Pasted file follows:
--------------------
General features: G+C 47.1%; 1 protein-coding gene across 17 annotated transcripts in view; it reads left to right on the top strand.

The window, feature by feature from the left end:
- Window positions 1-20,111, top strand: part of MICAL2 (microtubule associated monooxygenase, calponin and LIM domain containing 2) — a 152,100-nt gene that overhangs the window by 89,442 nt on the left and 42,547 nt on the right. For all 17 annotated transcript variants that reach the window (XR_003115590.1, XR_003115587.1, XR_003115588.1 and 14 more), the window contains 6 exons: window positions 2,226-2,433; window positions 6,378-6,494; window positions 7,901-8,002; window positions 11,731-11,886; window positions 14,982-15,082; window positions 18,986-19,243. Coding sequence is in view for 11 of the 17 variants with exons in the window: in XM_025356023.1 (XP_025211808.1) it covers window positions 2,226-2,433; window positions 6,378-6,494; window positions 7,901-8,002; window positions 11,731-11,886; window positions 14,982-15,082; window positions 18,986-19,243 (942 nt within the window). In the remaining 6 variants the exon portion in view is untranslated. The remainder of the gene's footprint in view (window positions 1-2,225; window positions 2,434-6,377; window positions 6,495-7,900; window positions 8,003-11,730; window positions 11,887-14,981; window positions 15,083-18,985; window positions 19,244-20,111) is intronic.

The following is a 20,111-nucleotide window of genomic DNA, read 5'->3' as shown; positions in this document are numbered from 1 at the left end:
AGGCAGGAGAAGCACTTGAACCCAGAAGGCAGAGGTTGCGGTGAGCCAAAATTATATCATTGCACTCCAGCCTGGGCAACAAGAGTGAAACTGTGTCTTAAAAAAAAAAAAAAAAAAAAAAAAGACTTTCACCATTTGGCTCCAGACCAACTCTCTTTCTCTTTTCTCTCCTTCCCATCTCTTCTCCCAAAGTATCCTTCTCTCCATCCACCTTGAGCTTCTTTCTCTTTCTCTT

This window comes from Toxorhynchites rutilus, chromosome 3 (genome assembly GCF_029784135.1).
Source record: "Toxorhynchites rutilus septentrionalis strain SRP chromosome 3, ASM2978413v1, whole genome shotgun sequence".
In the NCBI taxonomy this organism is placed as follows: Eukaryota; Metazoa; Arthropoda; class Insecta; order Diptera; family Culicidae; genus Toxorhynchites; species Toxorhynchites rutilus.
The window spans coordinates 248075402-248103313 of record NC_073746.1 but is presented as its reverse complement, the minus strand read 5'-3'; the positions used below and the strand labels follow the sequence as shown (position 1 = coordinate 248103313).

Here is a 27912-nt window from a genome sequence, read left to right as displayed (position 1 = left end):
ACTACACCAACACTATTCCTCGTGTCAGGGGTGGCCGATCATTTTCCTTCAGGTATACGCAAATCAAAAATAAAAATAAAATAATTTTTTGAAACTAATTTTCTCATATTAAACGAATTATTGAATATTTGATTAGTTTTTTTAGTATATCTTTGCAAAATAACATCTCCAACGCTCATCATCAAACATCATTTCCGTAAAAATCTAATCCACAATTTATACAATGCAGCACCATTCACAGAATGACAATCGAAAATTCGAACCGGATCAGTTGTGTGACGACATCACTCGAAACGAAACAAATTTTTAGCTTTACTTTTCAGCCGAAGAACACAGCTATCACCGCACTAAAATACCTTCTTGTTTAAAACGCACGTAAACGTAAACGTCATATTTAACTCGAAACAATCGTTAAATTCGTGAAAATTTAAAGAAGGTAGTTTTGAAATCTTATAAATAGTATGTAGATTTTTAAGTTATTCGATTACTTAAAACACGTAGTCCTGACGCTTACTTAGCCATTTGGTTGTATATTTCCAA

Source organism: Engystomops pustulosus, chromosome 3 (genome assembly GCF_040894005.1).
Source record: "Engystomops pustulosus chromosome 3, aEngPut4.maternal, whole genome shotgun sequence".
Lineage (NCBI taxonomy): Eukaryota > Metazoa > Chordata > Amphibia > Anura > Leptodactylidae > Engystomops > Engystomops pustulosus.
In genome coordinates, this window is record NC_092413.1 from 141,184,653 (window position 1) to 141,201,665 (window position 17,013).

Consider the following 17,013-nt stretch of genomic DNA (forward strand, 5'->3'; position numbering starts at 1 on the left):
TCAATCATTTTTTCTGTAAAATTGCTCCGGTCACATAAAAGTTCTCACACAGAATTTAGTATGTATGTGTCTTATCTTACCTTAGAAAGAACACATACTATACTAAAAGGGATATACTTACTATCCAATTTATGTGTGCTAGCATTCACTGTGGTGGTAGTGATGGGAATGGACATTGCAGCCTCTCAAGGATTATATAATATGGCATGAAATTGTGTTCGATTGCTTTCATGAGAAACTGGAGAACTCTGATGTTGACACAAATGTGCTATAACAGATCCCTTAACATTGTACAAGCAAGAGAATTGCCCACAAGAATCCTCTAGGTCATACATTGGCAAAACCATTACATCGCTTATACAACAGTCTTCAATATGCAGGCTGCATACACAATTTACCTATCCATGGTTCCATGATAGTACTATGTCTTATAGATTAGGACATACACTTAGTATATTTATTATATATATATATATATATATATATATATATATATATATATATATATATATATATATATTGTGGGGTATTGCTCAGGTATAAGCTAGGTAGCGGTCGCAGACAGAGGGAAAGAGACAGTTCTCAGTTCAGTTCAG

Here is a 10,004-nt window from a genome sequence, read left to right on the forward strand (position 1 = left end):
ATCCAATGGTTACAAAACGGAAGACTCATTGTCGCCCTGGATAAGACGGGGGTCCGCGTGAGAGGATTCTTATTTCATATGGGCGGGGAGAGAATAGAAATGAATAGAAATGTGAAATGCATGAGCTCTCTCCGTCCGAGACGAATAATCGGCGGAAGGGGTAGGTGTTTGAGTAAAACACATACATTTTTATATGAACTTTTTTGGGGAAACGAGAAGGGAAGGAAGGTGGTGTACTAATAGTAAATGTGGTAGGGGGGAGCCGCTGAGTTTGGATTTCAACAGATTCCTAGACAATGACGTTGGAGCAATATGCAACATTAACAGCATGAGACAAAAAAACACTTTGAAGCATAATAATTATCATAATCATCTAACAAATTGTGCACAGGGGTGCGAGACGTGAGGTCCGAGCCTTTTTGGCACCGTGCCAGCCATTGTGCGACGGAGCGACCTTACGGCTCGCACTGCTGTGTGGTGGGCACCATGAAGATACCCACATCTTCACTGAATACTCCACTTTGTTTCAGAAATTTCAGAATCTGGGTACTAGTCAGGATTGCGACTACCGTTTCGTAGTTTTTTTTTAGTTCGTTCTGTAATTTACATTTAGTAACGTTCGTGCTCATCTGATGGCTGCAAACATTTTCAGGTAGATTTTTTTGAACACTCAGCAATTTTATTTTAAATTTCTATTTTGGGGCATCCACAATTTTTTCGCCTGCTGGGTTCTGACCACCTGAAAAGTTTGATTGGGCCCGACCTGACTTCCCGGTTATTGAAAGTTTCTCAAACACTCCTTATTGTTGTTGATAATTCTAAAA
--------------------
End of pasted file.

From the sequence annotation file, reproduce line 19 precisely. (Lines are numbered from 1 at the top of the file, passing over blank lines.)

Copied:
ATCCAATGGTTACAAAACGGAAGACTCATTGTCGCCCTGGATAAGACGGGGGTCCGCGTGAGAGGATTCTTATTTCATATGGGCGGGGAGAGAATAGAAATGAATAGAAATGTGAAATGCATGAGCTCTCTCCGTCCGAGACGAATAATCGGCGGAAGGGGTAGGTGTTTGAGTAAAACACATACATTTTTATATGAACTTTTTTGGGGAAACGAGAAGGGAAGGAAGGTGGTGTACTAATAGTAAATGTGGTAGGGGGGAGCCGCTGAGTTTGGATTTCAACAGATTCCTAGACAATGACGTTGGAGCAATATGCAACATTAACAGCATGAGACAAAAAAACACTTTGAAGCATAATAATTATCATAATCATCTAACAAATTGTGCACAGGGGTGCGAGACGTGAGGTCCGAGCCTTTTTGGCACCGTGCCAGCCATTGTGCGACGGAGCGACCTTACGGCTCGCACTGCTGTGTGGTGGGCACCATGAAGATACCCACATCTTCACTGAATACTCCACTTTGTTTCAGAAATTTCAGAATCTGGGTACTAGTCAGGATTGCGACTACCGTTTCGTAGTTTTTTTTTAGTTCGTTCTGTAATTTACATTTAGTAACGTTCGTGCTCATCTGATGGCTGCAAACATTTTCAGGTAGATTTTTTTGAACACTCAGCAATTTTATTTTAAATTTCTATTTTGGGGCATCCACAATTTTTTCGCCTGCTGGGTTCTGACCACCTGAAAAGTTTGATTGGGCCCGACCTGACTTCCCGGTTATTGAAAGTTTCTCAAACACTCCTTATTGTTGTTGATAATTCTAAAA